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Recruitment while on maternity leave

(12 Posts)
Purplepopcorn Fri 05-Jul-19 13:48:00

Hoping to get some views.

My employee recruited an employee in my team after I went on maternity leave.

The new employee was not filling a maternity cover role, but was recruited as a permanent employee, seemingly because it was felt there would still be enough work to go round once I returned from leave. When I left, it was busy at that particular time, but not necessarily busy enough to introduce another full time employee, in my view. I returned to work full time.

Since I've been back, there hasn't been much work for me to do and I'm not sure if I'll continue to meet and exceed my targets, now that work is being sent through to more of us. It just felt slightly demoralising to return to work and sit at my desk doing nothing for the first couple of days.

I know that on return to work I am entitled to return to the same job, but I feel that part of my job has been given away while absent and I've got less to do. Any views on this most welcome!

Purplepopcorn Fri 05-Jul-19 13:51:08

The second sentence was supposed to read, "My EMPLOYER recruited an employee ...[etc]"

flowery Fri 05-Jul-19 18:26:01

You are entitled to your job back on the same terms and conditions, but a certain level of busyness isn't part of that.

When you say part of your job has been given away, is there a specific task or set of tasks which are no longer allocated to you? Or is it just that now there are more people doing your job, therefore less work available for all of you?

Have you spoken to your manager?

Purplepopcorn Fri 05-Jul-19 18:57:32

Thanks flowery. Yes, the latter - there are more people doing my job and therefore less work available to me.

Purplepopcorn Fri 05-Jul-19 19:03:28

Haven't spoken to my manager yet as I've only just returned, will see how it goes for the next few weeks and then maybe mention something. I agree that the job, terms and conditions are the same, but it just feels somewhat strange that I seem to have very little to do and if, for example, my workload (and therefore bills) half, it just feels like they have over-recruited and given away the work which I would be doing to someone else who they recruited permanently at the start of my maternity leave. Something about it just seems a bit wrong!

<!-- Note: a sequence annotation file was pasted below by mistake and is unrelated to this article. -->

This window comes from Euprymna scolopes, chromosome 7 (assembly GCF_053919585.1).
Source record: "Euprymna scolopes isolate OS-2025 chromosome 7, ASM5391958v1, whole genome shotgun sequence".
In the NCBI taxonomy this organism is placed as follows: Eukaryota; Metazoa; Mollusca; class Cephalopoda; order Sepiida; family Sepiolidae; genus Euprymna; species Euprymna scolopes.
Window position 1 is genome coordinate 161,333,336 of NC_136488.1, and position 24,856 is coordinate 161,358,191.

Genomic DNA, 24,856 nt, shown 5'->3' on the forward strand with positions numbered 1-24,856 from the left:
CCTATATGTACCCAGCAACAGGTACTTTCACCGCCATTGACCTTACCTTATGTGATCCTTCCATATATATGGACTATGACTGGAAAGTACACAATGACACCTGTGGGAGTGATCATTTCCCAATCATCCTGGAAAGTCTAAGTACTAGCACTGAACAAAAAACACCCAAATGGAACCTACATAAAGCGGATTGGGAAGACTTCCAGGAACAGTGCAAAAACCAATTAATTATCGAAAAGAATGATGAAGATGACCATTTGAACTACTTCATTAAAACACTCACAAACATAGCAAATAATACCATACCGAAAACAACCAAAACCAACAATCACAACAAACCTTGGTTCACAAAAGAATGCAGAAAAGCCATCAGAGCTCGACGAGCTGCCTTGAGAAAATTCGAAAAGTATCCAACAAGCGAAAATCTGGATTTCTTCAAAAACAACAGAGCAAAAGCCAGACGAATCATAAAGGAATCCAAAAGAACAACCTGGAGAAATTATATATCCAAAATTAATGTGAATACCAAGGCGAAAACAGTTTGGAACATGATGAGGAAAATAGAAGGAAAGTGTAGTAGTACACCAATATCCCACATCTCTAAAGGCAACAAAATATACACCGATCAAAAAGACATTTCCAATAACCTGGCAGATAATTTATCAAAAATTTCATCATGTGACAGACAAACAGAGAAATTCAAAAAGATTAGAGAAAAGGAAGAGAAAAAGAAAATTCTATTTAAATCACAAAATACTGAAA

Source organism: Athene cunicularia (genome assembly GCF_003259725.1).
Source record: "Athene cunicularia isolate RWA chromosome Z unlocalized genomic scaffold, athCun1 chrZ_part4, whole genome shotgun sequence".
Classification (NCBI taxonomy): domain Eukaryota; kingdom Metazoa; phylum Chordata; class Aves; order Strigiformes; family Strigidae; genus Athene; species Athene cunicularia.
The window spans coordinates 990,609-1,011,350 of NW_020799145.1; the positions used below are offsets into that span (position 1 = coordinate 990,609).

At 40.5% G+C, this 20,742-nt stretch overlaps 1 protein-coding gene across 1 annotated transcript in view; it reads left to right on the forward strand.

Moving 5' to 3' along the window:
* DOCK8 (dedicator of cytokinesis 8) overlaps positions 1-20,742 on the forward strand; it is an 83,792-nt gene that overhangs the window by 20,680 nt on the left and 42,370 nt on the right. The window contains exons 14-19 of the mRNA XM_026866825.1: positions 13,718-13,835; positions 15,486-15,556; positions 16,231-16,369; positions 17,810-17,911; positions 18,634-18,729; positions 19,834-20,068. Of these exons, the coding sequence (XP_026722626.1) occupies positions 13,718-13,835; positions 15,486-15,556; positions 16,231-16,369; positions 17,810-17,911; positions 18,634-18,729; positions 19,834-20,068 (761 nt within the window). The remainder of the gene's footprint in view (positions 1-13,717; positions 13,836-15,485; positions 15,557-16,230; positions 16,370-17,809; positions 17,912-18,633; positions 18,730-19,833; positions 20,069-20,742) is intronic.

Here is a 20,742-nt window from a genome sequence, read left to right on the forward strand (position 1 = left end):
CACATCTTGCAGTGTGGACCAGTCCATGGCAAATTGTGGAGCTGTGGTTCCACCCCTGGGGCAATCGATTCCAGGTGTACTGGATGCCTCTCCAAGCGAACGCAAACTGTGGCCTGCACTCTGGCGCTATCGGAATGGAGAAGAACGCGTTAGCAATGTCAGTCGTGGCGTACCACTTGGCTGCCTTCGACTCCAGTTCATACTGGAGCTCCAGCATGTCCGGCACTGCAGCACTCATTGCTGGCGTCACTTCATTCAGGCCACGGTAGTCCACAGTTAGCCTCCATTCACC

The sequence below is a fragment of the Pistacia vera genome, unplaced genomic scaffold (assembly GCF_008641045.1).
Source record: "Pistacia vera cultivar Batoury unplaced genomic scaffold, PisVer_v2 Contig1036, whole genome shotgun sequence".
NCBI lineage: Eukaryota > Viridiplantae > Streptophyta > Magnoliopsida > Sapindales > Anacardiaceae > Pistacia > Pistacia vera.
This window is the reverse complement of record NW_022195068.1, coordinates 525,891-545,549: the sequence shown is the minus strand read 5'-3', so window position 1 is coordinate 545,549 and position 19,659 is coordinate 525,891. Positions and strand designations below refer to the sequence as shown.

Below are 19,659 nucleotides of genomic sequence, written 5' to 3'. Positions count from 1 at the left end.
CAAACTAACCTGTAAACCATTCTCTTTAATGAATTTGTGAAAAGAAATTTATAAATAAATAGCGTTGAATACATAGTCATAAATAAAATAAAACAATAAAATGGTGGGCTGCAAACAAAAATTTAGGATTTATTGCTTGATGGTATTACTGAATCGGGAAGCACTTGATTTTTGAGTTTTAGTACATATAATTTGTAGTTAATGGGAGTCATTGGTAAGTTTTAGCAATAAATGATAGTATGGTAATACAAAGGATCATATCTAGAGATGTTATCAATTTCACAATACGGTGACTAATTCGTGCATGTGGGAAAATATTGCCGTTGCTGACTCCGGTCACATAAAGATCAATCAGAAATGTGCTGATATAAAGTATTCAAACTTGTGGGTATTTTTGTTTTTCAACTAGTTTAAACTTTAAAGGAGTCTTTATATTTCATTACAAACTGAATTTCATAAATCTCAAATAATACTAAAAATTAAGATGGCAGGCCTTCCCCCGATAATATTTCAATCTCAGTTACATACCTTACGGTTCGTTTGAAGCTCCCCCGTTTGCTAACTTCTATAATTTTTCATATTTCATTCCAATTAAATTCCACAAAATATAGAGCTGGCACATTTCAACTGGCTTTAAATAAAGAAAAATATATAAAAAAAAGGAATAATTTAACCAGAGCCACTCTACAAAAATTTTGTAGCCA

flowery Fri 05-Jul-19 20:13:24

Presumably there is less work all round though, not just less for you and plenty for everyone else?

Purplepopcorn Fri 05-Jul-19 20:59:02

Yes, I see your point. At the moment it is less work just for me because I've just returned back and the others have established caseloads. But I guess it will even out eventually. I won't be best pleased if it culminates in a redundancy situation though!

Purplepopcorn Fri 05-Jul-19 21:08:25

I think I'm feeling it more because there are just 3 of us at the same job level (which includes the new recruit). Given that she was recruited shortly after I went on maternity leave, I feel that she did essentially "step into my shoes" and cover the work I would have done had I not left. I guess I just didn't like the feeling of coming back twiddling my thumbs, and the team managed the workload easily without me for the whole year (in fact the workload was slow). As they managed without me just fine, it makes me wonder if there is technically any need for me now as an extra head, given the workload will be largely the same.

flowery Fri 05-Jul-19 22:59:31

Well, if it ends in a redundancy situation there’s no reason to think you’d be the one selected for redundancy- you’d be the riskiest person to make redundant probably!

daisychain01 Sat 06-Jul-19 06:53:29

Your next steps could be -

- get your CV up to date and put the feelers out for new opportunities either in-house or externally -take a 9-12 month view, to give yourself time to get back into work routine, while it's relatively undemanding in your current role, looking ahead to moving to an alternative role in the coming year. You'd be leaving on a positive note, due to advancement, which would land well with a new manager.

- book a meeting with your current manager and request them to support you in setting some near term objectives and priorities. If you've just returned from ML, you could couch this in terms of a return to work review, so it puts them on- point to give you a sense of direction.

KittyMcTitty Sat 06-Jul-19 19:56:59

Give ACAS a call if you want to be clear on your employment rights. I think it comes down to what you can prove rather than what you feel.
You should raise it formally with your manager in case redundancies do occur and you are scored on your achievements and thus could factor into this.
I’m currently at risk on maternity and have been doing ALOT of reading!

Purplepopcorn Thu 18-Jul-19 20:48:57

Thanks for all your responses. It's been a few weeks since I've returned and the work still hasn't really picked up. Even when it does, still don't think it is enough for 3 full time employees. I'm really gutted about this. I performed so well before I went on maternity leave and worked hard. It's also a job I love and, after having done a bit of job hopping to find my ideal role, I see myself being here long term. I've requested a return to work review to discuss this. I feel rather redundant. I'm also thinking that if this new recruit happens to have a child in the near future then she will be just as protected as I am. I really feel like I've been screwed over, having to compete for work in my own job because I decided to have a baby. It's not clear whether the new recruit would have been recruited had I not gone on maternity leave, but in the circumstances I think it unlikely.

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